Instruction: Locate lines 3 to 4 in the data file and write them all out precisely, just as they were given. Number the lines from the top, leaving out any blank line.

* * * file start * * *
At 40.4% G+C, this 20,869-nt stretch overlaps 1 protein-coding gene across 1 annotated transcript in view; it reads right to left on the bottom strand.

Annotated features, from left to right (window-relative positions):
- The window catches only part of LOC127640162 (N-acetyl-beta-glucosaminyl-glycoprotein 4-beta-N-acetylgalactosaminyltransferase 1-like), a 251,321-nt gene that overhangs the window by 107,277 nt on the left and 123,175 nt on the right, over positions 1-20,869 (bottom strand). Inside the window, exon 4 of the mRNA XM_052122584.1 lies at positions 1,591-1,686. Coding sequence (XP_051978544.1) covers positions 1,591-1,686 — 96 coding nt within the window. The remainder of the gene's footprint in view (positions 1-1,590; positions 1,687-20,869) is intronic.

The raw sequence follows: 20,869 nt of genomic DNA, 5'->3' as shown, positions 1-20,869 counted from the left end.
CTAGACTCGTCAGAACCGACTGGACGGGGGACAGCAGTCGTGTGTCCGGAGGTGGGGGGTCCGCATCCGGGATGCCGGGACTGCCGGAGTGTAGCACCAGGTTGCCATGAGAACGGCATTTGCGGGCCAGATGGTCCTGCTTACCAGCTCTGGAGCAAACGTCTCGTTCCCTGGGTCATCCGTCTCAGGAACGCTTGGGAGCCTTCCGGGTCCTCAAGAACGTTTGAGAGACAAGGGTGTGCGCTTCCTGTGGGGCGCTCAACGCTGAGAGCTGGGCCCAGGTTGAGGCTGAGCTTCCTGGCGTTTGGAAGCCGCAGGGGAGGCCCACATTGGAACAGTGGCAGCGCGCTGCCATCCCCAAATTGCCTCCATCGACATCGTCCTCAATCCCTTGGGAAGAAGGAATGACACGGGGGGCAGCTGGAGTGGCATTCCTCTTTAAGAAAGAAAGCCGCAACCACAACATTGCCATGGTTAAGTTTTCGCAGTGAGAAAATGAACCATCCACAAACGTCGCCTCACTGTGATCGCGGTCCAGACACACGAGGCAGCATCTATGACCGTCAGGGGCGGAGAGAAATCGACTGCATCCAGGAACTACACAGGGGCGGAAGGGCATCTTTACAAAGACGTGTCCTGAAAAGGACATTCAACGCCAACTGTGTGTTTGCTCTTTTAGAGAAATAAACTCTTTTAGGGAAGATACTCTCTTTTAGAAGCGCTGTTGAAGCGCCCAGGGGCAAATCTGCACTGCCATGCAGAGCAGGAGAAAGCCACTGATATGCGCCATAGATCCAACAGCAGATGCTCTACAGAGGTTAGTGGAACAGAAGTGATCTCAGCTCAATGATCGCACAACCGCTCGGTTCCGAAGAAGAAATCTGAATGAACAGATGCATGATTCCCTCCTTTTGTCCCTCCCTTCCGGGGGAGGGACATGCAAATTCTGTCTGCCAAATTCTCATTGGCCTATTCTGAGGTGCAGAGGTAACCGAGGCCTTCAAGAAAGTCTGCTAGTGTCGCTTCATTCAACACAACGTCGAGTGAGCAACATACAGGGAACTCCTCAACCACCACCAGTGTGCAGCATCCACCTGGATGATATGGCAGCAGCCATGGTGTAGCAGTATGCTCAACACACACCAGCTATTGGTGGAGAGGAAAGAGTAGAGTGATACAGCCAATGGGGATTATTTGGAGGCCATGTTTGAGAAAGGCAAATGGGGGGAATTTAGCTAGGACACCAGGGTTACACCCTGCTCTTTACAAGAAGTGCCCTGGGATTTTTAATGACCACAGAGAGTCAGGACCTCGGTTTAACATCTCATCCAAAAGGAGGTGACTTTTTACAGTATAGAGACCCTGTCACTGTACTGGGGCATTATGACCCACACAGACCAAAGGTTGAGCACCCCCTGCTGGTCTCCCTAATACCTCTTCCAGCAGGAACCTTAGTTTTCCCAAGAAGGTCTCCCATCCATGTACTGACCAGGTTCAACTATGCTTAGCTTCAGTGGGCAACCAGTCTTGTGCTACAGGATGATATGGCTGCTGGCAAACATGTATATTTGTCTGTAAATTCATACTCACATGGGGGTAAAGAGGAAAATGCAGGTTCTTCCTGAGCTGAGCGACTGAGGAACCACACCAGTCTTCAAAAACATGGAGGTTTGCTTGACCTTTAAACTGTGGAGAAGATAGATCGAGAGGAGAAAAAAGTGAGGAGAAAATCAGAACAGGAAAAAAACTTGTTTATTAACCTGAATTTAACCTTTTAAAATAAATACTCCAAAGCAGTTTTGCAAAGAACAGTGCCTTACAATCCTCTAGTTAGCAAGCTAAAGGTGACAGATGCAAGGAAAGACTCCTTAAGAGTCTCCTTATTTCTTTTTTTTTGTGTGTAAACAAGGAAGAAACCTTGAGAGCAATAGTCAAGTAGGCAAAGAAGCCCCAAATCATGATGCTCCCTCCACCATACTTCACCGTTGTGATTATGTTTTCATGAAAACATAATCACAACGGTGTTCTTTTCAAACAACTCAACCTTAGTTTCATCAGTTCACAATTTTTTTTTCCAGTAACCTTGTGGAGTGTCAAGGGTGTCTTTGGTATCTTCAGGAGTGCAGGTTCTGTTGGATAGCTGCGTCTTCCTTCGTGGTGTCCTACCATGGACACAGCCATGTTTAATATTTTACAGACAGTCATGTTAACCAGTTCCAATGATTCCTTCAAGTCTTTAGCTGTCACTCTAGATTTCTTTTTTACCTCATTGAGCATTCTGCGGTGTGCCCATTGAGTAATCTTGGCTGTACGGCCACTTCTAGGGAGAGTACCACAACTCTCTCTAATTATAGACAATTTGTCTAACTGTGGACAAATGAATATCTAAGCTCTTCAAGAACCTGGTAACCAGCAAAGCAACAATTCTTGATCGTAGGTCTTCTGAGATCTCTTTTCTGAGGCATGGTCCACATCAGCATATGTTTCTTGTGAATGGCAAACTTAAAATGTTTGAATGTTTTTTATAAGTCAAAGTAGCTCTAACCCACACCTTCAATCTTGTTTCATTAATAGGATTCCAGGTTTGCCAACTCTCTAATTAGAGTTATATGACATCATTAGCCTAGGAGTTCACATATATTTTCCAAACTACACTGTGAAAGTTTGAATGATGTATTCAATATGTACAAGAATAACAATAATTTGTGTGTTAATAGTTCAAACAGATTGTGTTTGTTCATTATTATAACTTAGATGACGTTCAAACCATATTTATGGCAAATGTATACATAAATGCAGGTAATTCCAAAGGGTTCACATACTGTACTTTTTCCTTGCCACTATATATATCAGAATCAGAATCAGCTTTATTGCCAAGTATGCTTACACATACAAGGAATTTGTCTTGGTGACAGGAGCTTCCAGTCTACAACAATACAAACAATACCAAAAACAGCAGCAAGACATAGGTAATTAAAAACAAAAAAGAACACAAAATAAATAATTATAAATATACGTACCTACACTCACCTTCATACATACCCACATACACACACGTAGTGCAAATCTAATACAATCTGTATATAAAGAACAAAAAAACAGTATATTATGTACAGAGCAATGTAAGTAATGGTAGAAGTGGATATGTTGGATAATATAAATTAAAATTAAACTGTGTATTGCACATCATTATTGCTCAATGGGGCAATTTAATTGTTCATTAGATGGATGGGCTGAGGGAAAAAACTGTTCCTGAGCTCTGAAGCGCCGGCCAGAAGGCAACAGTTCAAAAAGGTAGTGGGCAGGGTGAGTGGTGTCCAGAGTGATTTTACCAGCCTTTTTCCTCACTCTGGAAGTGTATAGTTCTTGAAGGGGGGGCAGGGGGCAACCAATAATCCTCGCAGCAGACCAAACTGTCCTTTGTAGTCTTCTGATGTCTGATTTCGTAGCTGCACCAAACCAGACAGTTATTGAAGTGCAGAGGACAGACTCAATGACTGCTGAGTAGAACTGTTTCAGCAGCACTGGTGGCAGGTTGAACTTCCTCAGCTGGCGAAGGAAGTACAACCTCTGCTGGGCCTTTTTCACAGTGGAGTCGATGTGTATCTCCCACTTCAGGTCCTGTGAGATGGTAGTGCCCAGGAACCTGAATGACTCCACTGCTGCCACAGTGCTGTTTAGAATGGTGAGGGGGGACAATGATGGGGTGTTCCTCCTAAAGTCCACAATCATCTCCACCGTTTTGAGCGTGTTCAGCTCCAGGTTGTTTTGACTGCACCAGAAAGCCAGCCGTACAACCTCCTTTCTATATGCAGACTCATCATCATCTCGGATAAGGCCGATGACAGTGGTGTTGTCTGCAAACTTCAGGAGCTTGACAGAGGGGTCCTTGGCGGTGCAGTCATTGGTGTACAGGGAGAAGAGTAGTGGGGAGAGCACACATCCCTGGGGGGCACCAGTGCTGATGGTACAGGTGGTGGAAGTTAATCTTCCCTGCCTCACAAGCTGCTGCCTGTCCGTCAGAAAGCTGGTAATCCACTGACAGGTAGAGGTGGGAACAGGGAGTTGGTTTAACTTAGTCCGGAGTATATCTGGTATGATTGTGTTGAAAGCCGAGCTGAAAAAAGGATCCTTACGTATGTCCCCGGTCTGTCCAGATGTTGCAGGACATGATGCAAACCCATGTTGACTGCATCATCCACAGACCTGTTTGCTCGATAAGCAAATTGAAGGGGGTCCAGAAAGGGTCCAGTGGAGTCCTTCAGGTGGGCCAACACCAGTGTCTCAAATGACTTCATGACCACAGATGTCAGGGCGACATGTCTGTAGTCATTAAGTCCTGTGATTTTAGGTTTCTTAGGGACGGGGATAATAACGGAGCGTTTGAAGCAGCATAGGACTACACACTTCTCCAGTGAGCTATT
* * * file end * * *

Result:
- The window catches only part of LOC127640162 (N-acetyl-beta-glucosaminyl-glycoprotein 4-beta-N-acetylgalactosaminyltransferase 1-like), a 251,321-nt gene that overhangs the window by 107,277 nt on the left and 123,175 nt on the right, over positions 1-20,869 (bottom strand). Inside the window, exon 4 of the mRNA XM_052122584.1 lies at positions 1,591-1,686. Coding sequence (XP_051978544.1) covers positions 1,591-1,686 — 96 coding nt within the window. The remainder of the gene's footprint in view (positions 1-1,590; positions 1,687-20,869) is intronic.

The raw sequence follows: 20,869 nt of genomic DNA, 5'->3' as shown, positions 1-20,869 counted from the left end.